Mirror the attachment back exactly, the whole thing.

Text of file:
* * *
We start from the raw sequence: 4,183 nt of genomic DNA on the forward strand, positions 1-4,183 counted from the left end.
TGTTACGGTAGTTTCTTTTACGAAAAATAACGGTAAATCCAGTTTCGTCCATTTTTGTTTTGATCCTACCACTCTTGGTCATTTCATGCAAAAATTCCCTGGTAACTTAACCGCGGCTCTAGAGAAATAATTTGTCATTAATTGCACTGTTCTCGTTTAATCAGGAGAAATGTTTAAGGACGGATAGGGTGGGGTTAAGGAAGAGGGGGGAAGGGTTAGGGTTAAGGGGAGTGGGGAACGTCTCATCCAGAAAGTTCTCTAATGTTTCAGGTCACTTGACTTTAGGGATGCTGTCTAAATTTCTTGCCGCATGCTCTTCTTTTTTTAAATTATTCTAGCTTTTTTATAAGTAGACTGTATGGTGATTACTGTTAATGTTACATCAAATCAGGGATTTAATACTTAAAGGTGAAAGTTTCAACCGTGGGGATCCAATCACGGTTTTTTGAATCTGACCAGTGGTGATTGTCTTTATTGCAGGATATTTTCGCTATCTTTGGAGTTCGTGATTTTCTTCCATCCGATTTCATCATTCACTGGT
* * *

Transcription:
We start from the raw sequence: 4,183 nt of genomic DNA on the forward strand, positions 1-4,183 counted from the left end.
TGTTACGGTAGTTTCTTTTACGAAAAATAACGGTAAATCCAGTTTCGTCCATTTTTGTTTTGATCCTACCACTCTTGGTCATTTCATGCAAAAATTCCCTGGTAACTTAACCGCGGCTCTAGAGAAATAATTTGTCATTAATTGCACTGTTCTCGTTTAATCAGGAGAAATGTTTAAGGACGGATAGGGTGGGGTTAAGGAAGAGGGGGGAAGGGTTAGGGTTAAGGGGAGTGGGGAACGTCTCATCCAGAAAGTTCTCTAATGTTTCAGGTCACTTGACTTTAGGGATGCTGTCTAAATTTCTTGCCGCATGCTCTTCTTTTTTTAAATTATTCTAGCTTTTTTATAAGTAGACTGTATGGTGATTACTGTTAATGTTACATCAAATCAGGGATTTAATACTTAAAGGTGAAAGTTTCAACCGTGGGGATCCAATCACGGTTTTTTGAATCTGACCAGTGGTGATTGTCTTTATTGCAGGATATTTTCGCTATCTTTGGAGTTCGTGATTTTCTTCCATCCGATTTCATCATTCACTGGT